A student that refuses to respond, refuses to work, could quickly feel like a personal attack. Assuming the negative about this student could happen, and frustration can take over. Flashbacks of that year you had that one student that pushed every button you had, and made things so difficult all year begin to creep into your mind. Self-doubt, frustration, going home angry, and beginning to start thinking about other careers might enter your mind… When these trying times occur, it’s those closest to you, your team, that can offer insight and deflect the negative assumptions. There are hundreds of reasons a student refuses to work, rarely is it personal. Rarely is the child wanting to fail, wanting to be in trouble, wanting to create a divide between himself and the teacher. It’s an outside perspective, a team that knows you, that can help shift the focus from personal and negative, to a need for support and love for a child.

In case you forgot...Colleagues are human. As humans, perfection doesn't exist….Mistakes happen, frustration can occur, especially in a school setting where the stakes are high, and emotions are often tied to the work we do each day. If a school is going to be successful, there just isn’t room for drama, and I truly believe that 99% of the time drama enters the workplace is because of negative assumptions. It’s the baggage we carry that often dictates our perception. It’s a broken world perspective that often shapes our viewpoint. When others hurt our feelings, make mistakes, or disagree with us, it is often those within our team that can help refocus our perception. Our teammates can see the positive view, and begin to bridge the gap that can be created when our baggage clouds our vision.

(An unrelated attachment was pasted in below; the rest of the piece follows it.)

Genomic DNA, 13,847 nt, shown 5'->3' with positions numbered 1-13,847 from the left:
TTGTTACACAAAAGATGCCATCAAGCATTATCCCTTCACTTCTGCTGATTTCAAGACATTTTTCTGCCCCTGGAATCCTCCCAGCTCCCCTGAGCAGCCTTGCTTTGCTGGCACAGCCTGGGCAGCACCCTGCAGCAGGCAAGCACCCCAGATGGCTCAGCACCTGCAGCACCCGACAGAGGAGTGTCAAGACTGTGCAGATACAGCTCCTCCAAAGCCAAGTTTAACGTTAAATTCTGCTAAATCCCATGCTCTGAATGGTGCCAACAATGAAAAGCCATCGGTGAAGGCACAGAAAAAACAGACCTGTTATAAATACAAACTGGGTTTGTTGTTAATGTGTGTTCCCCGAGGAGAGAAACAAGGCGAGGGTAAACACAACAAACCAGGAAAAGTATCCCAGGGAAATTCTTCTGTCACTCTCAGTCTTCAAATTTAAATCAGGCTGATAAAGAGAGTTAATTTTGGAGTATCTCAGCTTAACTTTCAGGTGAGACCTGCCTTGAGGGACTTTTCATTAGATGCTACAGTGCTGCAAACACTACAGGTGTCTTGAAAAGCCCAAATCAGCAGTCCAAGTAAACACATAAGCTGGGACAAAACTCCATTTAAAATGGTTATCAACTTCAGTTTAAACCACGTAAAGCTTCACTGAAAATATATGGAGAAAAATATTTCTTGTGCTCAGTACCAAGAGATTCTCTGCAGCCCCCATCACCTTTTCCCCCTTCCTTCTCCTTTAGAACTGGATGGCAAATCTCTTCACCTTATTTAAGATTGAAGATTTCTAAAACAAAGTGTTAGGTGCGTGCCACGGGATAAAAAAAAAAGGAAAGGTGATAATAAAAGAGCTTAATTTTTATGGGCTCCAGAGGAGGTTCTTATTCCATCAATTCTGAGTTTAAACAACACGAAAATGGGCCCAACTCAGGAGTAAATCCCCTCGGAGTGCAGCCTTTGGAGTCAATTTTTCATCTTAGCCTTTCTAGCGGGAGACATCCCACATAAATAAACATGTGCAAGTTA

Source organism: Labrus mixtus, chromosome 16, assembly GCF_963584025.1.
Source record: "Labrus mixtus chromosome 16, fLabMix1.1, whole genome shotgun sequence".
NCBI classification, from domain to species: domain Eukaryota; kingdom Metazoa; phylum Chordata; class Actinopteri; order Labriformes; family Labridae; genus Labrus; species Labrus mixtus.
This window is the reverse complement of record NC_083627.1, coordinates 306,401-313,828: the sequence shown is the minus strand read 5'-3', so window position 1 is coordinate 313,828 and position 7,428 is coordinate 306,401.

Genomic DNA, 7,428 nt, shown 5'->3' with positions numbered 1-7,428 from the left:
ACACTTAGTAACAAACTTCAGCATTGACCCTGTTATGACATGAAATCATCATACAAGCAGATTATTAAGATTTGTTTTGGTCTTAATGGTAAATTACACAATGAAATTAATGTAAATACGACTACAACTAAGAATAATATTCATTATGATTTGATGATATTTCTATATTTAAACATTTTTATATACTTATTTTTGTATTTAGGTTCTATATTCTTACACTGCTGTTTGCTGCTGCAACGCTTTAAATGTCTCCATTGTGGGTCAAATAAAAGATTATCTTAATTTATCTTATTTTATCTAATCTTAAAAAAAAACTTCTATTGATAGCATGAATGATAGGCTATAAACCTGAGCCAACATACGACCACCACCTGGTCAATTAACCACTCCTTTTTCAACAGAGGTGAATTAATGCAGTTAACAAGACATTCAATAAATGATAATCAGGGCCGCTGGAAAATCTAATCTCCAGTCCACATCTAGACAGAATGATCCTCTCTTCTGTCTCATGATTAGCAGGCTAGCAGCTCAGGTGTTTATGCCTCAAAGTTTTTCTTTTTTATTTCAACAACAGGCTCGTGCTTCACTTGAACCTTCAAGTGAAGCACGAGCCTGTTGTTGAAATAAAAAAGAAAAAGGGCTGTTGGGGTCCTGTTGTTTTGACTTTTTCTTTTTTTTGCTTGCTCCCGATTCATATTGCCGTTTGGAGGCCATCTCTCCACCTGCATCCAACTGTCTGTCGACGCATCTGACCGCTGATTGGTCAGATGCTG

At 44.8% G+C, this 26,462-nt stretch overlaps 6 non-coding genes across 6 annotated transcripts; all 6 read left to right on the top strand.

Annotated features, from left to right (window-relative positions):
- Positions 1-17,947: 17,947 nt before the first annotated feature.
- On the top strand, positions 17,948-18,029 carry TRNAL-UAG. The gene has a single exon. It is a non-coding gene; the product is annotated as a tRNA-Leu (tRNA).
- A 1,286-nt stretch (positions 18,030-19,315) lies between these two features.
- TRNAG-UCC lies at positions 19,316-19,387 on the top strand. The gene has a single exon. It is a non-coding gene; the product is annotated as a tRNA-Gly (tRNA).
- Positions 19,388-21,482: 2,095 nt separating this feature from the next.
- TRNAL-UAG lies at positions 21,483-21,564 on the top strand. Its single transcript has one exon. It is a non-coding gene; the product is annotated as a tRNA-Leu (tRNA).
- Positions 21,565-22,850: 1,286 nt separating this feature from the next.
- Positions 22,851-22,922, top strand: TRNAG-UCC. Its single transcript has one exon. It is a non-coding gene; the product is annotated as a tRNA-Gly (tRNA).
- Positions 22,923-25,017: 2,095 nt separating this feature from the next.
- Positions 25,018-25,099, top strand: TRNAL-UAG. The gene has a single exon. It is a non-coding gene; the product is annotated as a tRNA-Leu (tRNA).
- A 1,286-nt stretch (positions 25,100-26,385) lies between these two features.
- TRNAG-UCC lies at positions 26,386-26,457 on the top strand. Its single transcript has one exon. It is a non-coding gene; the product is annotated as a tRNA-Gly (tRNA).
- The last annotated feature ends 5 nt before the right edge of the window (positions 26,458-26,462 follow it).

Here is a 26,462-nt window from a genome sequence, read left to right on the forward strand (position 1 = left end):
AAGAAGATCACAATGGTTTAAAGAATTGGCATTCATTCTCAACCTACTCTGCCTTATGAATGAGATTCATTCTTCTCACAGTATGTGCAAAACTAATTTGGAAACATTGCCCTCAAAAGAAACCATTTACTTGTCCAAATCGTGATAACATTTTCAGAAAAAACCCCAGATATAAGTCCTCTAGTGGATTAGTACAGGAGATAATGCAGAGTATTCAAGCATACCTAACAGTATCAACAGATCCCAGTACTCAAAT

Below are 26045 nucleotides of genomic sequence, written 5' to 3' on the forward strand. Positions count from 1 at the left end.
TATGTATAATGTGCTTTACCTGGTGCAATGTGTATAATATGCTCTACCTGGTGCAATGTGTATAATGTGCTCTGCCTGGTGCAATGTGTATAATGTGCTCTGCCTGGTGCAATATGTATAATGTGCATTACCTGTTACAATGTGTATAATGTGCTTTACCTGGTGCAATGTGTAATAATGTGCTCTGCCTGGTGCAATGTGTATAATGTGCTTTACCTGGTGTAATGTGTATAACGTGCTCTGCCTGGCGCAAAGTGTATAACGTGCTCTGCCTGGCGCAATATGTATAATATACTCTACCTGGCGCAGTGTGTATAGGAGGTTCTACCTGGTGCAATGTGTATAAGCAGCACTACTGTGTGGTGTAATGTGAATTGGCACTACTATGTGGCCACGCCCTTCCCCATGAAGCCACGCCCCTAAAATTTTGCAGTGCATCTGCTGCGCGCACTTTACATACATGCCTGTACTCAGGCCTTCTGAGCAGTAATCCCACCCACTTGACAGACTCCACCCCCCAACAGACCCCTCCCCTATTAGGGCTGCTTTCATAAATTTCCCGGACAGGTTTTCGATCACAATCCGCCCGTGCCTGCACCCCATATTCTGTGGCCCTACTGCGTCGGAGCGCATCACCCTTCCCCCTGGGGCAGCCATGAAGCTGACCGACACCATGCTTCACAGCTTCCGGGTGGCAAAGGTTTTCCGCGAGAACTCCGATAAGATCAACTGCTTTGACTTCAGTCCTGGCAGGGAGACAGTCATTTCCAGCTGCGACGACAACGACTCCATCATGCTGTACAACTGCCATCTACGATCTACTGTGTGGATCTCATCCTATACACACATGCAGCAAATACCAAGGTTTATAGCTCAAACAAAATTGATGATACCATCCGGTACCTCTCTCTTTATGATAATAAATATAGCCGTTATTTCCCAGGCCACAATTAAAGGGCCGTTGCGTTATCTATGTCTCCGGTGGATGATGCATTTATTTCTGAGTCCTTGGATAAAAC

Imagine for a minute, what would your school be like if everyone assumed the positive in people. Imagine if people viewed relationships as genuine partnerships and friendships, not constant manipulative moves where each person is trying to get something from someone else.

My wife and I have been marriage mentors several times for our church. The advice I always offered, to every potential spouse was this… Strive to give 100% of everything you have to the person you love, and expect nothing back in return. In essence, give everything you have to someone, and require nothing back as payment. What would happen if our teams worked this way? What would happen if we assumed the best in people, gave our colleagues our full attention and effort, and required nothing back in return?

The challenge: Assume the positive in all situations.

The support: The team you build around you. The people you love and appreciate. The people you spend most of your time with. The people that can offer a positive perspective.

My team is my AP and counselors - They are my rock, my confidants, and the people I trust explicitly. Who are your teammates? Do they offer the positive? Do you give them everything you can and expect nothing in return?

If nothing’s at least something to think about.